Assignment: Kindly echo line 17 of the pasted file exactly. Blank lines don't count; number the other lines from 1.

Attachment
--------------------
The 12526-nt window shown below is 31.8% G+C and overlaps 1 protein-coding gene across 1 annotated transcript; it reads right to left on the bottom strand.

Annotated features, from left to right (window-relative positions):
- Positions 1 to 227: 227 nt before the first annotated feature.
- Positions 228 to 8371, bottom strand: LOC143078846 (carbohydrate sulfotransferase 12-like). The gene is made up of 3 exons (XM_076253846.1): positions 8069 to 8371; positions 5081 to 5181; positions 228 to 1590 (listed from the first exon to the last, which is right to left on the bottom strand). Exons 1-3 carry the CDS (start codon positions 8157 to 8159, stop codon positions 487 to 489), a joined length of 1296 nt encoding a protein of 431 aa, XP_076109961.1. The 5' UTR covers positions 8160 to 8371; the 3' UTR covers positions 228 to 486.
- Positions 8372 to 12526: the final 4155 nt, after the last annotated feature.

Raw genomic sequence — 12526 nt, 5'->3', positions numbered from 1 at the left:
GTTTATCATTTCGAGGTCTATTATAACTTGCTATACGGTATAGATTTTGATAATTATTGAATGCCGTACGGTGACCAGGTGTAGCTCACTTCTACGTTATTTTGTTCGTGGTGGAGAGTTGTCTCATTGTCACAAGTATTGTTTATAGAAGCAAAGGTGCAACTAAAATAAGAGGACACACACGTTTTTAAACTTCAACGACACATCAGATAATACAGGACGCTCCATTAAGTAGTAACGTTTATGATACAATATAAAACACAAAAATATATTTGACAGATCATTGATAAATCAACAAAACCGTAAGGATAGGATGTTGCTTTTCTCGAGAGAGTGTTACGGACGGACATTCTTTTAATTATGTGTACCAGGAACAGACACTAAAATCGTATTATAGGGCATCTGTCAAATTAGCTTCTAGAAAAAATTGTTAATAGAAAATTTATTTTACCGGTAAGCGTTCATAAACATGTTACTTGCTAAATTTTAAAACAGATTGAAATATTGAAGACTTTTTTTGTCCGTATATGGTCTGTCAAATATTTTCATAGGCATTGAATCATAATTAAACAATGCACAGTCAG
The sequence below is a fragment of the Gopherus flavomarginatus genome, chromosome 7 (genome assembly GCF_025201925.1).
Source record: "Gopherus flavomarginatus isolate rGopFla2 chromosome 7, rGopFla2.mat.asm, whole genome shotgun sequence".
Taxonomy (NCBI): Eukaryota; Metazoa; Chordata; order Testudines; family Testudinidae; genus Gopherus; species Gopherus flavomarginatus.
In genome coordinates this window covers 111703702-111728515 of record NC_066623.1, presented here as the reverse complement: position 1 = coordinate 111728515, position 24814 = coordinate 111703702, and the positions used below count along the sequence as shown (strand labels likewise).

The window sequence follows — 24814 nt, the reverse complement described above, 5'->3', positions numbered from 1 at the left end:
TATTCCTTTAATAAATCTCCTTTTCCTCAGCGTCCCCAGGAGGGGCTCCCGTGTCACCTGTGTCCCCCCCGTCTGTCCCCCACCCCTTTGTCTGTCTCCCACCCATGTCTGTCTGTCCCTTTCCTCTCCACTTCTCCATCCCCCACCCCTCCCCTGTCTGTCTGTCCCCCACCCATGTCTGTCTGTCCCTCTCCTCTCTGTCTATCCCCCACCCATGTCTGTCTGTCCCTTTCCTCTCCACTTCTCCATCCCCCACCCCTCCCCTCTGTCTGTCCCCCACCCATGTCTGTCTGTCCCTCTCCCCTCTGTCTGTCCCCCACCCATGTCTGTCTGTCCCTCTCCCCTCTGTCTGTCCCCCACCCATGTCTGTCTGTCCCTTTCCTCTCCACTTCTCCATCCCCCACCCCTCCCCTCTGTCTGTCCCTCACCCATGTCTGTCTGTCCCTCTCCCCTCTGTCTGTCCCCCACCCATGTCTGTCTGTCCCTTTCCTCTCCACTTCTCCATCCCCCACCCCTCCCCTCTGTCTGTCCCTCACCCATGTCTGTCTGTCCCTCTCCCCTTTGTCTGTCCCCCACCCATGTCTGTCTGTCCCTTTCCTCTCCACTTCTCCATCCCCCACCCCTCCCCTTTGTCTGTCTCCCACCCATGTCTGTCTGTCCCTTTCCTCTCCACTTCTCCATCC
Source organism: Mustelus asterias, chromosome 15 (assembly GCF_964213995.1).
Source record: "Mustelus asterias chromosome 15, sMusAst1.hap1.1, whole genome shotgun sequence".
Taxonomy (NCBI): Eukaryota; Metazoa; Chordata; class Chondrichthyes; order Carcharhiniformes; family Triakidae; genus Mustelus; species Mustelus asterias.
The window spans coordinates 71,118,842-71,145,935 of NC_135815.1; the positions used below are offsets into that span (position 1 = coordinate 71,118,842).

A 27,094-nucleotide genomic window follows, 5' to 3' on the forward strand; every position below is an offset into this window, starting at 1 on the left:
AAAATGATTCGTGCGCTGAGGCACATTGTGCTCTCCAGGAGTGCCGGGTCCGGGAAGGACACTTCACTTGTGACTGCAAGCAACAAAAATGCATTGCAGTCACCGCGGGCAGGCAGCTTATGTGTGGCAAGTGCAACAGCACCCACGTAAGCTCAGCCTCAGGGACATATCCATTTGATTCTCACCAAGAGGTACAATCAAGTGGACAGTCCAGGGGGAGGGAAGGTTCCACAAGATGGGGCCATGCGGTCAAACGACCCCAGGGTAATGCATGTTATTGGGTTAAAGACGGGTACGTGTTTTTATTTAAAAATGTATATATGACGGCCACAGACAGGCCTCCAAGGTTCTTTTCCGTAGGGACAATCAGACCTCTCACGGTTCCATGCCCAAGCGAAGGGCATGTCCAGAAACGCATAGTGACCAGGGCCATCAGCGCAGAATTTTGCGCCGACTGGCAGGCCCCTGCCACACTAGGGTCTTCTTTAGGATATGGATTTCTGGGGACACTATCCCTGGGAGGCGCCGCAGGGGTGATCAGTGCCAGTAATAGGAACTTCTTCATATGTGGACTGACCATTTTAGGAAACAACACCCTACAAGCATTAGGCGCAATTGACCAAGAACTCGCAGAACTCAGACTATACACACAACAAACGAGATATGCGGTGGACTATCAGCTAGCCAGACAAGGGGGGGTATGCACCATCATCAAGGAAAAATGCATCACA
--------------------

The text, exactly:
The window spans coordinates 71,118,842-71,145,935 of NC_135815.1; the positions used below are offsets into that span (position 1 = coordinate 71,118,842).